• Tuesday, July 16, 2024
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BusinessDay

Not Nigeria, not again

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I was lying lazily on my favourite couch at home when a young man suddenly appeared on the screen with what seemed like red paint on his hand. The channel was the BBC and the volume had been turned down. I had drifted off on the couch a few times. I had watched most of the news highlights over and over again and had become quite bored with the fact that there was nothing new and only Syria was still making news across international channels. There was little else to watch. My head did a double take. Surely, I had not seen this man before. My senses became alert when I saw that he had knives in his hand. I was still woozy and I wondered if it was a strange dream. I flipped through other channels barely able to hold the remote control. Each channel had some image of this man. I am a newsperson, having spent thirty years of my life involved in news operation and news administration. This was a red alert. My sleepy eyes stirred awake. My instinct told me something was terribly wrong. I pressed volume on the remote control so hard it sent my family scampering to the living room. Immediate information gathered ran my blood cold. A black man had attacked a white man on the streets of Woolwich with knives and a meat cleaver cutting him to pieces in broad daylight. Passers-by had thought he was attending to an accident victim who needed help. I was gobsmacked. Horror of horrors! In broad daylight! It was unbelievable.

It was a running story so I remained with the BBC. Since it was happening in the UK, they would definitely be the channel with updates and fresh pictures. I was now fully awake. I called friends and family in the UK. Most of them had not heard about the tragedy. I sat up on the couch. I felt sorry for any efforts on race relations; I worried about black Britons, immigrants and coloured people living in the UK. Already, immigration laws were getting more and more stringent and opportunities for blacks slimmer and slimmer. The European economy’s challenges had changed a lot of things. The crunch was on, people were being let off and jobs were few and far between. The action of this black man, yet to be identified, was going to worsen the situation.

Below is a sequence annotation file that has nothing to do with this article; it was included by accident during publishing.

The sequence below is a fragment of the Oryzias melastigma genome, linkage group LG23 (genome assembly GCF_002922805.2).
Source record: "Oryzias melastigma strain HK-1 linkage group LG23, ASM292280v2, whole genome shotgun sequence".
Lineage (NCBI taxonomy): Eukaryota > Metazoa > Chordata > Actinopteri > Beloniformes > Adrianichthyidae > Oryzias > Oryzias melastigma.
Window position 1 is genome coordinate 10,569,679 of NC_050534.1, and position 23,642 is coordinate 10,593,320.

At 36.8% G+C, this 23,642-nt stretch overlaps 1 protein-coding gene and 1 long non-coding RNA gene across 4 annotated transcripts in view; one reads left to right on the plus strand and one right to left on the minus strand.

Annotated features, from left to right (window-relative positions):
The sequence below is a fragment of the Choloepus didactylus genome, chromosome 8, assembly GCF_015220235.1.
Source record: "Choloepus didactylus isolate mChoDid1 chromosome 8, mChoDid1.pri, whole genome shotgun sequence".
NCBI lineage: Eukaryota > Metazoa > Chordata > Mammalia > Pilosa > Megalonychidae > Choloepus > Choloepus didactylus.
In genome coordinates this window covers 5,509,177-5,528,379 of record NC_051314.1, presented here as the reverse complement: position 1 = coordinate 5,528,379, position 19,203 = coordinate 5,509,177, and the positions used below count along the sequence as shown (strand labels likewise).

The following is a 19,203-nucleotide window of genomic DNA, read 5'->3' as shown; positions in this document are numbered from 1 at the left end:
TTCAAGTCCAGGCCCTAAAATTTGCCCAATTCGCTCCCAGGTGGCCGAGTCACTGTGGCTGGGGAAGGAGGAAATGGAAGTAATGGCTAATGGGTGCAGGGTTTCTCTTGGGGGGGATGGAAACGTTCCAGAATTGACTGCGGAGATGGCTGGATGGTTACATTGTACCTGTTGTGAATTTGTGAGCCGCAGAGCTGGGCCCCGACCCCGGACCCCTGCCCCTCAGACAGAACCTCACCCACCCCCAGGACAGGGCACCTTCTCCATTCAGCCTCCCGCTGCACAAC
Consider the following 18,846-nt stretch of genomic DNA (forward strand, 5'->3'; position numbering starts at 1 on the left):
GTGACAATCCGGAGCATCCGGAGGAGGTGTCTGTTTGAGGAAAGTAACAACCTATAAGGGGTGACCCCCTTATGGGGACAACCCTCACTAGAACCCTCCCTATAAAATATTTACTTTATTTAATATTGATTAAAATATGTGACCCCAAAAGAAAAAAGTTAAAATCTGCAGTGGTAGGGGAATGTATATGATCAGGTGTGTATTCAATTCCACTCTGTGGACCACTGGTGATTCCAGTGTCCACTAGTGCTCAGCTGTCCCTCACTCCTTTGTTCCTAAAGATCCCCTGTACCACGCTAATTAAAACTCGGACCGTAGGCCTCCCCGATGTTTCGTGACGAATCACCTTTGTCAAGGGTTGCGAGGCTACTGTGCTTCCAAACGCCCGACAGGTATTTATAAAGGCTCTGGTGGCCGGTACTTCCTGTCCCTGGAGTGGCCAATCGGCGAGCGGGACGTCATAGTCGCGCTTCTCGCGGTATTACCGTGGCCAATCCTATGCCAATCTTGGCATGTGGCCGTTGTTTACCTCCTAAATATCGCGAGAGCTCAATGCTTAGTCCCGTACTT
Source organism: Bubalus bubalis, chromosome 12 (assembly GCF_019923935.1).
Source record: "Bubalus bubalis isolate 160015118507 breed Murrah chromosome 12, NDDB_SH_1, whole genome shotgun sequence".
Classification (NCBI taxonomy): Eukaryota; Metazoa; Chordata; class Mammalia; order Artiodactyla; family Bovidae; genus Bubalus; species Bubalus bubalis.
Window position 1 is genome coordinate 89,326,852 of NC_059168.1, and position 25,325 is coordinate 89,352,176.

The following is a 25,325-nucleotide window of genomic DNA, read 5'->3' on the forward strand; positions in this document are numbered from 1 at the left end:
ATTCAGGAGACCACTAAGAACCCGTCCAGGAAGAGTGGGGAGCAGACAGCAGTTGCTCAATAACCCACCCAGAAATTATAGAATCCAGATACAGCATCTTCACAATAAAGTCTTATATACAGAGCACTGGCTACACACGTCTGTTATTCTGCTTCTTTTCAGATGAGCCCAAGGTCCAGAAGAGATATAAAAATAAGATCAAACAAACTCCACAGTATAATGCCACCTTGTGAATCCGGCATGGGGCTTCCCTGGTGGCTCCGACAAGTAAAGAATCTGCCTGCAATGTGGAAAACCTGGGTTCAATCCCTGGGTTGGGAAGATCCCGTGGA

My thoughts then wondered to the man who had committed this horrific act. It was said that he had an accomplice who was also black. Wow! Were they high on something? Were they occultists? Were they psychiatric patients who escaped from their care or a sanatorium? I was restless. Then bang! New information: the man carrying the meat cleavers had been identified – Michael Adebolajo, Nigerian born, 28. I was stupefied. Not again. Now his words were being played at the scene of the crime. He had yelled “Allahu Akbar” (Arabic for God be praised) at the scene of the crime and with the knives in his hand he urged passers-by to record him as he made his infamous speech about how Muslims were dying at the hand of British soldiers and how these attacks would continue and how British PM David Cameron should be called to order. An indescribable sadness washed over me. This young man has links with my country, even though from the way he spoke he may never have been home. But certainly he was of Nigerian parentage. I tried to shake it off as news filtered that he was British but of Nigerian extract and his accomplice also bore a traditional Nigerian name. Well, they can’t hold us all responsible for his foolishness.

As the hours ticked on, the Muslim community in London condemned the act and disowned him. That left the only strands the news channels could hold on to. Nigerian, Islamic extremism, Boko Haram links. That was it. Of course, they can hold us collectively responsible in their heart. I felt a new wave of sadness. I know nothing of the three strands mentioned earlier, but like all other law-abiding Nigerians worldwide, we are going to pay one way or the other for his misdemeanour. Checks will be more stringent if you carry a Nigerian passport, more so if you are Muslim, and generally all black immigrants will now be under watch. In a lot of instances, privacy will be invaded. Before now it was Mutallab, and now Adebolajo. Our image of “international bad boy” is beginning to emerge. It saddens me that our name should be linked to such a horrific act and here I was feeling sorry for others, not knowing that it will be so close home. How very sad. There are so many good Nigerians representing Britain in sports, literature and the sciences. May God help them to shine so bright that these sad incidences may be blighted from international consciousness.

Our hearts go out to the family of the murdered soldier. What a sad end to a fine young man at the hands of a Briton of Nigerian descent. Very sad.